with Donald Roberts
Military Front Bumper conversion for a Samurai Photos by Donald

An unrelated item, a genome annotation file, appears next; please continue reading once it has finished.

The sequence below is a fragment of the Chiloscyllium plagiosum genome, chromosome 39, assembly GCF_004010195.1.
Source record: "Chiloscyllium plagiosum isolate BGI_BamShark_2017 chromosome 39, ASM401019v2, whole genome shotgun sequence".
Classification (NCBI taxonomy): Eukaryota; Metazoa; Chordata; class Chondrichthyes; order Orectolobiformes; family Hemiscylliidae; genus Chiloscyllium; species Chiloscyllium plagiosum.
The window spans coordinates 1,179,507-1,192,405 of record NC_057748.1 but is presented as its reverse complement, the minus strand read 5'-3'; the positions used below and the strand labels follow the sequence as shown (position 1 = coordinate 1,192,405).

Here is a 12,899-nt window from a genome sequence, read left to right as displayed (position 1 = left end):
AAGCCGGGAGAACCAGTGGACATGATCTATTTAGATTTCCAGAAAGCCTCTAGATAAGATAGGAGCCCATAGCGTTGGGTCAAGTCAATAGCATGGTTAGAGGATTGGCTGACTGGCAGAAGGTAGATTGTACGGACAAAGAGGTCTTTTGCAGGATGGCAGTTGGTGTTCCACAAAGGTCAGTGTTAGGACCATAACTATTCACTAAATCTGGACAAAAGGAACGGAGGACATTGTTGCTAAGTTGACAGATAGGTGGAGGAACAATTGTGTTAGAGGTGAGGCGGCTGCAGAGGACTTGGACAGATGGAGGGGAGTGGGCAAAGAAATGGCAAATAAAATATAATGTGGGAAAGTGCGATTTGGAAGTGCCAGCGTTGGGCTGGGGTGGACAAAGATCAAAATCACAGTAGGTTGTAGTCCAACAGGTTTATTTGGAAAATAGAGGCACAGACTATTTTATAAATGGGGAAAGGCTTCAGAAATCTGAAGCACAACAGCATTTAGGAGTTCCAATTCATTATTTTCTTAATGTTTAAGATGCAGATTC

Weak wimpy and anemic is what best describes the stock Samurai bumper, I needed a replacement! Adding larger then stock tires forces you to remove the stock bumper anyway otherwise you run into clearance issues. Adding 31" or larger tires means you will also be cutting off the front fender attachment 'horns' that extend out from the frame so that you do not shred tire rubber. I looked at many of the fine quality and well designed bumpers offered by iZook.com's advertising vendors listed in Bold but did not see anything that tickled my fancy. I wanted something simple and clean, able to attach a tow bar to, yet be replaceable on the cheap. I found such a critter in the world of military surplus jeep parts. A M151 'Mutt' front bumper seemed to be just the ticket. There were two flavors to choose from, the standard front bumper, and the USMC version. I selected the USMC version because it had some nice tow & lift shackles already installed on the ends which I figured would come in handy if I was stuck someday, and since cheap was the keyword here, therefore one less item to buy. Ain't I feeling smug and smart! More on this attitude later... Flat towing twenty five hundred plus pounds of samurai all day long can make for some nervous moments from time to time whenever a semi truck passes you. No need to add more worry wondering if your tow bar attached to the front bumper is going to stay put. I decided a stout piece of thick angle iron solidly welded to the frame was in order. You will need to remove the steering box in order to get enough room for a good solid and safe weld. This is especially important if you will be flat towing or just using the bumper as a tow point. (you just know you will be sometime, someday) I decided to go ahead and combine the bumper modification with the addition of a power steering conversion. Start by trimming the angle iron length such that later you can weld a hot bead on the top of the frame and also along the bottom of the angle iron at the frame intersection. Left photo show the angle iron ready to weld, and the rectangle stock already welded. Don't weld it to the frame just yet. Clamp your angle iron to the frame in the position you find best. Put the steering box in position and observe that the angle iron needs to be notched to clear the steering box. Manual steering box needs only a slight notching to work (Left photo) However the power steering box needs quite a bit more clearance and you will need to get a little creative. (see right photo) Don't remove any more material then you have to. You're trying to provide as much weldable linear length as possible. Next, you will need to get some rectangle stock that fits the military bumper, I lucked out and was able to obtain a short section of the actual Mutt frame rails to use. Its not critical here, anything that fits snug is good. You need some thick wall material for this. Insert the rectangle stock into the military bumper, hold, then clamp, the bumper/rectangle stock assembly up to the angle iron which should previously also be clamped into place as if to be welded. When everything looks good and level and you can not see any future clearance issues, then tack the rectangle stock to the angle iron. Remove the bumper from the rectangle stock and remove the angle iron from the frame. Now you can weld up the assembly properly with no fears the underside welds may be marginal. After it cools, reinsert the military bumper and re-clamp the angle iron/rectangle stock assembly to the frame. If everything looks good and the steering box is still attached to the frame, then tack weld the new assembly to the frame. Remove steering box and weld that puppy up! Remember to weld a good hot bead on the top and bottom surfaces of the angle iron. I used my 230 amp AC stick welder for a good hot penetration with 3/16 #6011 rod. When cooled, paint and reinstall steering box. Install military front bumper and drill 4 holes all the way through rectangle stock. I like to use lock nuts for this type of application. Grade 5 hardware is also fine, just use a fine thread for maximum holding power. When your all done the standard bumper looks like the left photo and the USMC bumper looks like the right photo. If you would like the addition of a military flavor brush guard, (lower left photo) you can cut down one that is used on the CUCV series of vehicles. Search eBay for M1008 or M1009, or east cost folks can check www.colemans.com. They are too large and heavy to be shipped UPS so find them where you can. The M151 standard Mutt bumper also feature tow shackles, they attach in the middle of the bumper using the 4 frame bolts. See above first top left photo of this article. So meanwhile back at the ranch, I was feeling so darn smart and smug on saving a few buck by using the USMC bumper with the built in tow loops. Problem was while in Moab I got myself hung up on the rocks. Read the full story here. I thought I would be ok with the longer length of the USMC unit and found it handy to bolt my hi-lift jack to it. Clearly I was wrong. Notice the currently severely shortened ends with the turn signals tapped on? (right photo) That's called a field expedient by the military, everyone else calls it stupid. I call it embarrassing. So color me red-faced. Life goes on... END.